Wednesday, December 2nd, the Montana Kaimin put out its last issue for fall 2015. For the all-student staff, it was the culmination of a semester of learning on the job as they guided the newspaper through its recent transition from a daily paper into a weekly print edition with daily online present, all while facing financial issues from years prior.
“For drastically restructuring something that was essentially broken I think it went really well,” said editor-in-chief Cavan Williams. He led the paper into its new format, which meant establishing a new workflow from reporters and photographers through editors and the copy team. “The whole thing was just an experiment,” Williams said, and they’ll carry on making adjustments and applying what they’ve learned to production this coming spring. That the fall went well isn’t to be confused with perfect, he noted.
The weekly edition implied more time for reporters to report and write feature length stories. Some of them, Williams said, have really taken to the long form style.
Tess Haas, a 22 year old senior from Bozeman, Montana, has worked as an arts and culture reporter for the last two semesters. She wrote two features that ran as cover stories this fall. The first was about Montana female DJs overcoming sexism in their profession, and the second, which ran in Wednesday’s final issue, was about the dearth of information and clinics for women seeking abortions in Montana.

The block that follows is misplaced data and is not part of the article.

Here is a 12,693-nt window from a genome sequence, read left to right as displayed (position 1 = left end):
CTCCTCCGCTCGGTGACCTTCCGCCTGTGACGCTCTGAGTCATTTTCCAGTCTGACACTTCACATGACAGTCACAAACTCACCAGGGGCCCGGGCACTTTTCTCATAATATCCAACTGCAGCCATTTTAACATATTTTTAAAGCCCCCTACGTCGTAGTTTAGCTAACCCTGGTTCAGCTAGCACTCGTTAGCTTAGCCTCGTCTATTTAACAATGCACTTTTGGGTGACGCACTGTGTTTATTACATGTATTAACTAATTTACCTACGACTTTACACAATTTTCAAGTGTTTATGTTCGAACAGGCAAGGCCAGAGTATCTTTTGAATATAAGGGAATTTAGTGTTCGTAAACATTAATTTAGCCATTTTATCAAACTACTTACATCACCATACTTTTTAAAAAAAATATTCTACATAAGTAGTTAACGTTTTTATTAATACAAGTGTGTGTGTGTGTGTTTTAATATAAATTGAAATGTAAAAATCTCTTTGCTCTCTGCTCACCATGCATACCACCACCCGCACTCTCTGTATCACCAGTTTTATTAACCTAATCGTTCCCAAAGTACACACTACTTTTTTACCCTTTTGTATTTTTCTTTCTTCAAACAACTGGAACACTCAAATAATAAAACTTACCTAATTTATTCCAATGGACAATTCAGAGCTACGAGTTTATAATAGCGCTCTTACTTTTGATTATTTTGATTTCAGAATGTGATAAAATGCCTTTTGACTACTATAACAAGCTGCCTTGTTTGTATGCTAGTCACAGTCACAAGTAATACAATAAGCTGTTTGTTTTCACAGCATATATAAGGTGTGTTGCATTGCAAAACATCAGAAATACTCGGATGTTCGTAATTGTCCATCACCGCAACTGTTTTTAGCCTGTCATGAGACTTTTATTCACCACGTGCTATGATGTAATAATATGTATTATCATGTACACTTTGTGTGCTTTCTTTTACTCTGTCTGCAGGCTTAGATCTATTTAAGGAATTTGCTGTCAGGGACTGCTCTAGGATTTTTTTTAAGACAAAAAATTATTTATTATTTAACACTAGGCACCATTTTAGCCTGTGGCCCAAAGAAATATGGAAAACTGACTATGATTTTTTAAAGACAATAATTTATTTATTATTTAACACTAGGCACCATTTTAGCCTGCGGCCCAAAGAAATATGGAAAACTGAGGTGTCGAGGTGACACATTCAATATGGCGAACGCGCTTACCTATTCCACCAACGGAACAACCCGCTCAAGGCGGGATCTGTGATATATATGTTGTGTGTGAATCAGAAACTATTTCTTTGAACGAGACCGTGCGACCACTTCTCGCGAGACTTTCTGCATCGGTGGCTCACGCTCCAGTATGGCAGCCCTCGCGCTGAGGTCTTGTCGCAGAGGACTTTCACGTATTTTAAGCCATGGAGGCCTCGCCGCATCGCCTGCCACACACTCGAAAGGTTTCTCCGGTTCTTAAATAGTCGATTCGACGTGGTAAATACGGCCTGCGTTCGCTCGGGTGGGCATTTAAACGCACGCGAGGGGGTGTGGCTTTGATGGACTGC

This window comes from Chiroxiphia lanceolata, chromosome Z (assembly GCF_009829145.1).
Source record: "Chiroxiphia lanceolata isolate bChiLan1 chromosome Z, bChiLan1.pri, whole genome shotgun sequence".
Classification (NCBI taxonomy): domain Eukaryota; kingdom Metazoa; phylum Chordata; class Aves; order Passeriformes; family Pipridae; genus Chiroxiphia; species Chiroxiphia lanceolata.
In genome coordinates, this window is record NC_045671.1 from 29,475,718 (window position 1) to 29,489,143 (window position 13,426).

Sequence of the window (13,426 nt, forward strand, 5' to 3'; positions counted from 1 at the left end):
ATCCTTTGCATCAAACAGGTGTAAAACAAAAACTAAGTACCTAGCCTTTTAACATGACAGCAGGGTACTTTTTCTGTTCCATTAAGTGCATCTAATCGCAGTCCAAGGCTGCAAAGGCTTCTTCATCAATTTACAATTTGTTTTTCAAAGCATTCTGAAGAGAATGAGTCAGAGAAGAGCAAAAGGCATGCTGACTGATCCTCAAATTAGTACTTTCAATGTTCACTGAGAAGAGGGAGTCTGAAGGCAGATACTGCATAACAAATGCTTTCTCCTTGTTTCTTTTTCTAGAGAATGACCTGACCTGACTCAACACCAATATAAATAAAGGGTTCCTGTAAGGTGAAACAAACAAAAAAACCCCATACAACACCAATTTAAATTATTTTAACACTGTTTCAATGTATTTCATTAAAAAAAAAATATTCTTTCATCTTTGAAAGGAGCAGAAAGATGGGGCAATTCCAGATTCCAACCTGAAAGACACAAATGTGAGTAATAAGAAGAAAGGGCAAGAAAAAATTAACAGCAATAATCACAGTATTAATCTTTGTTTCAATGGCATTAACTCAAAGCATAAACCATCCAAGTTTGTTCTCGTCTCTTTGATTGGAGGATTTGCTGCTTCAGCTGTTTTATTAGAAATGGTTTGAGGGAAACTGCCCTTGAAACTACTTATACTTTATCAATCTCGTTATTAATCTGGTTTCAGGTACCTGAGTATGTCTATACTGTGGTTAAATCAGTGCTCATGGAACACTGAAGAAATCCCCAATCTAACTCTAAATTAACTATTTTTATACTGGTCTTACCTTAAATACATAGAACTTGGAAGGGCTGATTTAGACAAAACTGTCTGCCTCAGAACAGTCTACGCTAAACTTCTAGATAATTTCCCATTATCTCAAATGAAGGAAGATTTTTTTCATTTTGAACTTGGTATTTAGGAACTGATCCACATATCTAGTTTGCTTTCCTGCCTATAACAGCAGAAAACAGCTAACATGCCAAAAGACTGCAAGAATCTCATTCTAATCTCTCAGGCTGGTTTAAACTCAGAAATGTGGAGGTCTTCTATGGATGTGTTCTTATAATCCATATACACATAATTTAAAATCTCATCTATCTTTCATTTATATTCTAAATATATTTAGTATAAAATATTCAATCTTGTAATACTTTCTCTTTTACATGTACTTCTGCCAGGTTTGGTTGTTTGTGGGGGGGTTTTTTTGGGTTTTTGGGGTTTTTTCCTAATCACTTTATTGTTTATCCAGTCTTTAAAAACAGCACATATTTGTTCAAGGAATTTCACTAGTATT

“For people who are trying to be creative in presenting these important issues it’s really awesome to see them have the space to do it,” she said of the weekly format. Haas revels in the new style, which she says she’s used to expand on the ideas she had last spring, but couldn’t accomplish under tight daily deadlines.
Her latest story was inspired by listening to a friend talk about the difficulties of getting an abortion in Montana. The issue aroused her passion as a young female journalist. “As a young woman in Montana I think it’s extremely relative to me, and that’s what my friends talk about and that’s what I want to write about,” Haas said.
She spent a month working on the story, and says one of the challenges was finding sources that would speak about a sensitive topic. The article centered around the story of an anonymous woman who had an abortion following her first semester at the University of Montana. Having her editors allow her a month to work the story made all the difference.
Haas will rejoin the Kaimin staff for the spring semester, her last at UM, but this time around will work as the Arts and Culture editor.
For Hunter Pauli, 24 and also a senior, producing a paper with features like Haas’ was “difficult but doable.” Pauli is the Kaimin’s Managing Editor, and next semester hopes to improve their new format even further by smoothing out what he calls “anachronisms and holdovers from the daily version”
Pauli writes op-eds for the paper, and the one he is most proud of this semester listed a litany of critiques of University administration under the wry headline ‘Recent scandals this editorial is not about.’ His favorite weekly issue of the semester featured the story ‘Left Behind’ by news editor Erin Loranger, which profiled the Office of Residence Life’s ill fated attempt at establishing a Living Learning Community for veterans.
In general, Pauli is proud of his newspaper’s watchdog role over the University. “We’ve completely led the way on stories for the enrollment and budget crisis,” he said, adding that local newspapers like the Missoulian and the Missoula Independent have often followed Kaimin reporting.
By mid morning on Wednesday the last issue was already down to the bottom of the racks in the School of Journalism, but next semester students across campus can look forward to the return of the Kaimin’s independent and in-depth journalism.
By Andrew Graham